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Thesis Statement: Adding the concept of religious spirituality to drug abuse treatment programs can help to decrease the amount of relapses by patients.
In his examination of the effectiveness of current drug abuse treatment programs, Olmstead et al. (2012) noted that the rate of relapses among patients was quite high, often reaching 50% or more in some instances.
Particularly, this high rate of relapses was determined by Olmstead et al. (2012) as a direct result of a degree of failure on the part of drug abuse treatment programs to sufficiently address the primary reason why people turn to drugs and the lack of a sufficient method of relapse prevention once patients leave the program.
Reason for Failure
This failure to add some form of effective preventive method for relapse has been noted by various researchers to occur due to the fact that even the classification of external preventive programs has very little influence to ensure a sufficiently effective preventive capacity when the origin of the problem is the internal decision making process of patients.
Pearson et al. (2012) note that it is often the case that patients need to develop their own internal realization backed by psychological reasoning when it comes to abstaining from drug use.
What is necessary is the development of sufficiently strong internal reasoning mechanism and support system to ensure that the factors causing a particular individual to use drugs in the first place do not manifest.
Religious Spirituality as a Possible Solution
One possible method that has gained a considerable degree of progress in a variety of drug abuse treatment programs is the use of religious spirituality.
It was determined in the article “Patients consider spirituality and self-help approaches vital in TC” that religious spirituality can not only aid in the process of drug abuse rehabilitation but even act as a preventive measure to ensure that relapses do not occur (Dermatis, Guschwan, Galanter, & Blun 2004).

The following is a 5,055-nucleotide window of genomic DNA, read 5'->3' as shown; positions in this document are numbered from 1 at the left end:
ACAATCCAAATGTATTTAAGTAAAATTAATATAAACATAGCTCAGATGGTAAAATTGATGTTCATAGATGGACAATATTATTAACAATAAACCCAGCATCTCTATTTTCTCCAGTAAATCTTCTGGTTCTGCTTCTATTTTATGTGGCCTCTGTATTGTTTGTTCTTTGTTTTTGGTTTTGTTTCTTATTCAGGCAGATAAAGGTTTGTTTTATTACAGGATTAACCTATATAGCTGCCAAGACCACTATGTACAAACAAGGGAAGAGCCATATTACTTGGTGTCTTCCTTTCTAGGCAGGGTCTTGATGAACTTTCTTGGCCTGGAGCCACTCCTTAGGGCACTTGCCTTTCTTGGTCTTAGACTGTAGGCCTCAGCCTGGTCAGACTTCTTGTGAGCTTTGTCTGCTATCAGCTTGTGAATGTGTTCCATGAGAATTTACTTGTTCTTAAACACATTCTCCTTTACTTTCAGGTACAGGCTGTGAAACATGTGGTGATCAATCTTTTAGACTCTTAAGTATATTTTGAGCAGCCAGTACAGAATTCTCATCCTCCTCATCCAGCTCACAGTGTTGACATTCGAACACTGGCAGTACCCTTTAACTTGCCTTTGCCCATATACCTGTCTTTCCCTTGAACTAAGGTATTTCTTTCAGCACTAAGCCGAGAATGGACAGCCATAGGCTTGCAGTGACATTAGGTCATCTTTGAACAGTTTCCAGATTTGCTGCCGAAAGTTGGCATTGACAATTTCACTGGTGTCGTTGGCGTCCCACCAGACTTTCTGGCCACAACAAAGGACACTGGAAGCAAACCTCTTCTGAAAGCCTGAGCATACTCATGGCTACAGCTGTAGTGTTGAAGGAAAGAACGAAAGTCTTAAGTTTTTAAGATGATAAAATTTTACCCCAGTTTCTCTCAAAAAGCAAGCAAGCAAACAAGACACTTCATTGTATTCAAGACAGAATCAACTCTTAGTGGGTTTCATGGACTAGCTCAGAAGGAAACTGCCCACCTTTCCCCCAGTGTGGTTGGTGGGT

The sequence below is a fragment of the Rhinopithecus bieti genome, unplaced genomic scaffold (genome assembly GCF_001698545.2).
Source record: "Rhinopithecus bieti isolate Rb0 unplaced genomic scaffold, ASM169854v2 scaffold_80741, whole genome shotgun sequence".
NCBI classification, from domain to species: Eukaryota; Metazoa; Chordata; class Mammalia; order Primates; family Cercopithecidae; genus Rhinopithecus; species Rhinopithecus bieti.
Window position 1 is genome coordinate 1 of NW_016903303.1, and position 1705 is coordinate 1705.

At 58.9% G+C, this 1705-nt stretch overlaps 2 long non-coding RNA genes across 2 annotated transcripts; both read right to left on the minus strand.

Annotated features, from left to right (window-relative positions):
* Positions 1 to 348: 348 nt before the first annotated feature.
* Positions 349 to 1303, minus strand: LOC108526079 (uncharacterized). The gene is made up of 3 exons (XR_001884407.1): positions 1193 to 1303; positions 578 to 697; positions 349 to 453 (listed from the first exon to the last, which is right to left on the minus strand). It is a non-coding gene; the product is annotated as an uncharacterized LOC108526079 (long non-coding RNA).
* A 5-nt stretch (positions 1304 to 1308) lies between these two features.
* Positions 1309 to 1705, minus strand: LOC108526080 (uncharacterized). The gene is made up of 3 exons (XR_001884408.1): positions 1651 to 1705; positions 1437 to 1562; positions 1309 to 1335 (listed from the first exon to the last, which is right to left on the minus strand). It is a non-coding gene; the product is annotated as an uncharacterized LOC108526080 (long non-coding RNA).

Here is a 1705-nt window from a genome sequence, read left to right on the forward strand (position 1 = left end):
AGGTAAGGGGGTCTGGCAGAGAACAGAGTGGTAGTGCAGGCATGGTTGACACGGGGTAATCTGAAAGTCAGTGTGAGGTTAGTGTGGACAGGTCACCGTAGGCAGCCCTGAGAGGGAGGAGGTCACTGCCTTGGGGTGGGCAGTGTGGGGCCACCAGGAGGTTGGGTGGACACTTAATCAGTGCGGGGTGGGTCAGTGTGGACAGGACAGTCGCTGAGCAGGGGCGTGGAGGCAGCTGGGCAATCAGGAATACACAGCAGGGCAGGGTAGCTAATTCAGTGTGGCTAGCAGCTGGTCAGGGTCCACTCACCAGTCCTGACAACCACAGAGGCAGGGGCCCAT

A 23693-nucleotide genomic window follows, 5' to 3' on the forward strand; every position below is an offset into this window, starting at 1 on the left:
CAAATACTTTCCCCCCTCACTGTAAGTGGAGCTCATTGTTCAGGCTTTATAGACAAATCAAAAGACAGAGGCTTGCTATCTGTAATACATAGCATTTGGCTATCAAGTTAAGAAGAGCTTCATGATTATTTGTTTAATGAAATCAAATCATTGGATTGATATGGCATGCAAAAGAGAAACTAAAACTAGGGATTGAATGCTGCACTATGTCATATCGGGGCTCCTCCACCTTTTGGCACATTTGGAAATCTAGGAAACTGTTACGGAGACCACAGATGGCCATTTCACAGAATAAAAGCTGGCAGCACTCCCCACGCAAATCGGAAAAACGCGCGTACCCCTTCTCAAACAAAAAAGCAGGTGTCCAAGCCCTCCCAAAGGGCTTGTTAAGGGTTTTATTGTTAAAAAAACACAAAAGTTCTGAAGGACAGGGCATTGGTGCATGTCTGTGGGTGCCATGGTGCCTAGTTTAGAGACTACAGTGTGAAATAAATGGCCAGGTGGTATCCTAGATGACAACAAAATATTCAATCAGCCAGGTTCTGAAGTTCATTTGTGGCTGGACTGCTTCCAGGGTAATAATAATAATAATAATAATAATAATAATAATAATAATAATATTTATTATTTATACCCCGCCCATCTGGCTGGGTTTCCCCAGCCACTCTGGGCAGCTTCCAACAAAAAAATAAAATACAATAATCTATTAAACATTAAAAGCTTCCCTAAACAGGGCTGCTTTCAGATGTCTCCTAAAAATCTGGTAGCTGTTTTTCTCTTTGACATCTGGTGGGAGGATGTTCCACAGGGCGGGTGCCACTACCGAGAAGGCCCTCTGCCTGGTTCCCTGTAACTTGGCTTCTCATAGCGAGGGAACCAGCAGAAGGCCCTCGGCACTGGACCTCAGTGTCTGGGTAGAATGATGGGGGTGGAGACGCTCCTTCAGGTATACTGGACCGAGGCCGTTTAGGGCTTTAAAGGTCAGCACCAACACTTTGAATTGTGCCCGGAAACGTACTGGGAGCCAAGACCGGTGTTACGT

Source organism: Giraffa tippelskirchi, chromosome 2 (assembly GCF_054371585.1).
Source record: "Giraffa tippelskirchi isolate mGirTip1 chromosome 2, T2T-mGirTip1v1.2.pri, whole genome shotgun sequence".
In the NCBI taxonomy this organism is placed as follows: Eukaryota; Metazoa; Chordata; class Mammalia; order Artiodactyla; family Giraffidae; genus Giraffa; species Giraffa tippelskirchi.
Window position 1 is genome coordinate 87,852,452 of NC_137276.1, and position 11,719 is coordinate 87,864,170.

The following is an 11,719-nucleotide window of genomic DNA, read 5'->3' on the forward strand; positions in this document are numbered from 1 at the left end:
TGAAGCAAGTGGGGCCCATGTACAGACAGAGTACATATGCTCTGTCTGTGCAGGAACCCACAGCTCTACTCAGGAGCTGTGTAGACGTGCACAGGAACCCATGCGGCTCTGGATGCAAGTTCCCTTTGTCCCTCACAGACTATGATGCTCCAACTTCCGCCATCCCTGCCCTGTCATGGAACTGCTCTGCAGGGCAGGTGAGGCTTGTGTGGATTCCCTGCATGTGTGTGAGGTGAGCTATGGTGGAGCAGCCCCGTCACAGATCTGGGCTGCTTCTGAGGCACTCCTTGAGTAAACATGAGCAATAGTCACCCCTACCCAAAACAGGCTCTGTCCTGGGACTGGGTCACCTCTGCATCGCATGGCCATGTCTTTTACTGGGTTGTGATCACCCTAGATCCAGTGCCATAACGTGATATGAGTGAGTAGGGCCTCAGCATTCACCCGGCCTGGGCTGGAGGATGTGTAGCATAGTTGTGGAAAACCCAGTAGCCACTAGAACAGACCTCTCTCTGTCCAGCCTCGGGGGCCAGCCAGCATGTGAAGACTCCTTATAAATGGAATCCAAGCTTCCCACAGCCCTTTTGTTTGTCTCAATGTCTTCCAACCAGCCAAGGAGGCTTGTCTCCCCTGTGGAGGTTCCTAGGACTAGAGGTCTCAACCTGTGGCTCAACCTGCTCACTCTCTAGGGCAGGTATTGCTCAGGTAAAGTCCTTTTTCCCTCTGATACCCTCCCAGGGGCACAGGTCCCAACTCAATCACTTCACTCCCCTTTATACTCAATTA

The reason behind its effectiveness is quite simple, religious spirituality acts as a means of altering individual’s perception in such a way that people view their life as not just their own but rather as the one connected to an almighty external creator (i.e. God).
Moreover, spirituality, in certain cases involving religious groups and organizations, helps instill a sense of belonging on patients within a religious community they are involved in, often acting as a support to prevent drug related relapses (Dermatis, Guschwan, Galanter, & Blun, 2004).
What you have to understand is that a great number of current drug abuse cases are often related to such feelings experienced by individuals as depression, worthlessness, and.
Such behavioral symptoms are often correlated with a lack of sufficient support and social interaction which makes the use of drugs to seem ideal to act as a form of escape from such situations.
By adding religious spirituality to drug abuse treatment programs, this creates the initial foundation due to which addicts could find an alternative to drugs abusing by immersing themselves in the feeling of being a part of community and belonging to a greater unit.
Such a solution would prevent the potential for patients to relapse since it addresses the internal psychological state in order to ensure that patients develop their own realization regarding the ill effects of drug use (Pearson et al. 2012).
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As such, this paper has the assumption that adding the concept of religious spirituality to drug abuse treatment programs can help decrease the amount of relapses by patients.
Dermatis, H. Guschwan, M.T. Galanter, M. & Blun, G. (2004). Patients consider spirituality and self-help approaches vital in TCs. DATA: The Brown University Digest of Addiction Theory & Application, 23(7), 1-7. Web.
Olmstead, T. A., Abraham, A. J., Martino, S., & Roman, P. M. (2012). Counselor training in several evidence-based psychosocial addiction treatments in private US substance abuse treatment centers. Drug & Alcohol Dependence, 120(1-3), 149-154.
Pearson, F. S., Prendergast, M. L., Podus, D., Vazan, P., Greenwell, L., & Hamilton, Z. (2012). Meta-analyses of seven of the National Institute on Drug Abuse’s principles of drug addiction treatment. Journal Of Substance Abuse Treatment, 43(1), 1-11.